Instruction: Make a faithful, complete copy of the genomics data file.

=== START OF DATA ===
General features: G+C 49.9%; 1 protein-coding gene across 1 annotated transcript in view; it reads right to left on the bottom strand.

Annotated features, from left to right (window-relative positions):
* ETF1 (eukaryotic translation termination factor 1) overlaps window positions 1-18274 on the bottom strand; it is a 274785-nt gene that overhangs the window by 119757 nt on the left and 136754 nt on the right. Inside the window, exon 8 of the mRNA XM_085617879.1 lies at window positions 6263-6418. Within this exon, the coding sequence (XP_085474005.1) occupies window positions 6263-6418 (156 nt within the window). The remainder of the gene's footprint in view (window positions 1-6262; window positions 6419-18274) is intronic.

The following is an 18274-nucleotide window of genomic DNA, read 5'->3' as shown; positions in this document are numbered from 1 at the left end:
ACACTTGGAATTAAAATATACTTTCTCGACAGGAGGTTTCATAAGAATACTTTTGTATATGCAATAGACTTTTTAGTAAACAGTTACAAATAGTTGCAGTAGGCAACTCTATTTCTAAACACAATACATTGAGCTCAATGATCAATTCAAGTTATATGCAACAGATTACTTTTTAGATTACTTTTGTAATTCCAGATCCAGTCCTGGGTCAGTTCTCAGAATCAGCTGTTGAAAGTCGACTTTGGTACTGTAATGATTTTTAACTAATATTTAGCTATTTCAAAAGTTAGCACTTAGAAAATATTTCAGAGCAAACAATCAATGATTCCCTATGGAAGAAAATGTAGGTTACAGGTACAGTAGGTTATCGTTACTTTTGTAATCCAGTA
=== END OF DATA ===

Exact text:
General features: G+C 49.9%; 1 protein-coding gene across 1 annotated transcript in view; it reads right to left on the bottom strand.

Annotated features, from left to right (window-relative positions):
* ETF1 (eukaryotic translation termination factor 1) overlaps window positions 1-18274 on the bottom strand; it is a 274785-nt gene that overhangs the window by 119757 nt on the left and 136754 nt on the right. Inside the window, exon 8 of the mRNA XM_085617879.1 lies at window positions 6263-6418. Within this exon, the coding sequence (XP_085474005.1) occupies window positions 6263-6418 (156 nt within the window). The remainder of the gene's footprint in view (window positions 1-6262; window positions 6419-18274) is intronic.

The following is an 18274-nucleotide window of genomic DNA, read 5'->3' as shown; positions in this document are numbered from 1 at the left end:
ACACTTGGAATTAAAATATACTTTCTCGACAGGAGGTTTCATAAGAATACTTTTGTATATGCAATAGACTTTTTAGTAAACAGTTACAAATAGTTGCAGTAGGCAACTCTATTTCTAAACACAATACATTGAGCTCAATGATCAATTCAAGTTATATGCAACAGATTACTTTTTAGATTACTTTTGTAATTCCAGATCCAGTCCTGGGTCAGTTCTCAGAATCAGCTGTTGAAAGTCGACTTTGGTACTGTAATGATTTTTAACTAATATTTAGCTATTTCAAAAGTTAGCACTTAGAAAATATTTCAGAGCAAACAATCAATGATTCCCTATGGAAGAAAATGTAGGTTACAGGTACAGTAGGTTATCGTTACTTTTGTAATCCAGTA